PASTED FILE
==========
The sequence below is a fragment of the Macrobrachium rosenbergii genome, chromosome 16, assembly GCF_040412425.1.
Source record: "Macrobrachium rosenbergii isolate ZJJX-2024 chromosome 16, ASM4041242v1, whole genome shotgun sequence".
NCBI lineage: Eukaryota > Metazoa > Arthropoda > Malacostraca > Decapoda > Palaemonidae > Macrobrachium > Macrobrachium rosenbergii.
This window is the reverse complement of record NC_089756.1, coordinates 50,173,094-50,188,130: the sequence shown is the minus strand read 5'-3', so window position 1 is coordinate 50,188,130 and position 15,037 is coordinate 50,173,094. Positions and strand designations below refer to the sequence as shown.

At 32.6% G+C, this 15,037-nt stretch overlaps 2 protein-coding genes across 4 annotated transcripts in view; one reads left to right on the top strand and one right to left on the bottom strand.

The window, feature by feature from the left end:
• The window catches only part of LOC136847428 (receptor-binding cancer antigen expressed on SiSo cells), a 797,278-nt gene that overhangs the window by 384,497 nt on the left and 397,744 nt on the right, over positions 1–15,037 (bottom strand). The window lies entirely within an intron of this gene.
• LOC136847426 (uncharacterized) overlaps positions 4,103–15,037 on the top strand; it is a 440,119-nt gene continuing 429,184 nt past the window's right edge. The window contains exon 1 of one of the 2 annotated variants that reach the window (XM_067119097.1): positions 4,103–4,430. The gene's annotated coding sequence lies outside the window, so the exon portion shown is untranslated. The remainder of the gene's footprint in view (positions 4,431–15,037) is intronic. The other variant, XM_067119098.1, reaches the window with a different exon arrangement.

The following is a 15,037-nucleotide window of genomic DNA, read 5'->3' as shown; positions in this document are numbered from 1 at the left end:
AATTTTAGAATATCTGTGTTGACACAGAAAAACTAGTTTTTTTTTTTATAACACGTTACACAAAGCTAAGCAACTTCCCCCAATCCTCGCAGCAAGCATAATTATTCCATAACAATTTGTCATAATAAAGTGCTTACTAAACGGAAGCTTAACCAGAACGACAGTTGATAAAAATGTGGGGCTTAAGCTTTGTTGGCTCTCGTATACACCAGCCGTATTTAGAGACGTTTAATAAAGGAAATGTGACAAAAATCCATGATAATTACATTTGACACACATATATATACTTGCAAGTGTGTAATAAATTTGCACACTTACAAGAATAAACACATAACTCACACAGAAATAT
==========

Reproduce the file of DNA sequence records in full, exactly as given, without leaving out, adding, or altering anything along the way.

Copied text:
The sequence below is a fragment of the Macrobrachium rosenbergii genome, chromosome 16, assembly GCF_040412425.1.
Source record: "Macrobrachium rosenbergii isolate ZJJX-2024 chromosome 16, ASM4041242v1, whole genome shotgun sequence".
NCBI lineage: Eukaryota > Metazoa > Arthropoda > Malacostraca > Decapoda > Palaemonidae > Macrobrachium > Macrobrachium rosenbergii.
This window is the reverse complement of record NC_089756.1, coordinates 50,173,094-50,188,130: the sequence shown is the minus strand read 5'-3', so window position 1 is coordinate 50,188,130 and position 15,037 is coordinate 50,173,094. Positions and strand designations below refer to the sequence as shown.

At 32.6% G+C, this 15,037-nt stretch overlaps 2 protein-coding genes across 4 annotated transcripts in view; one reads left to right on the top strand and one right to left on the bottom strand.

The window, feature by feature from the left end:
• The window catches only part of LOC136847428 (receptor-binding cancer antigen expressed on SiSo cells), a 797,278-nt gene that overhangs the window by 384,497 nt on the left and 397,744 nt on the right, over positions 1–15,037 (bottom strand). The window lies entirely within an intron of this gene.
• LOC136847426 (uncharacterized) overlaps positions 4,103–15,037 on the top strand; it is a 440,119-nt gene continuing 429,184 nt past the window's right edge. The window contains exon 1 of one of the 2 annotated variants that reach the window (XM_067119097.1): positions 4,103–4,430. The gene's annotated coding sequence lies outside the window, so the exon portion shown is untranslated. The remainder of the gene's footprint in view (positions 4,431–15,037) is intronic. The other variant, XM_067119098.1, reaches the window with a different exon arrangement.

The following is a 15,037-nucleotide window of genomic DNA, read 5'->3' as shown; positions in this document are numbered from 1 at the left end:
AATTTTAGAATATCTGTGTTGACACAGAAAAACTAGTTTTTTTTTTTATAACACGTTACACAAAGCTAAGCAACTTCCCCCAATCCTCGCAGCAAGCATAATTATTCCATAACAATTTGTCATAATAAAGTGCTTACTAAACGGAAGCTTAACCAGAACGACAGTTGATAAAAATGTGGGGCTTAAGCTTTGTTGGCTCTCGTATACACCAGCCGTATTTAGAGACGTTTAATAAAGGAAATGTGACAAAAATCCATGATAATTACATTTGACACACATATATATACTTGCAAGTGTGTAATAAATTTGCACACTTACAAGAATAAACACATAACTCACACAGAAATAT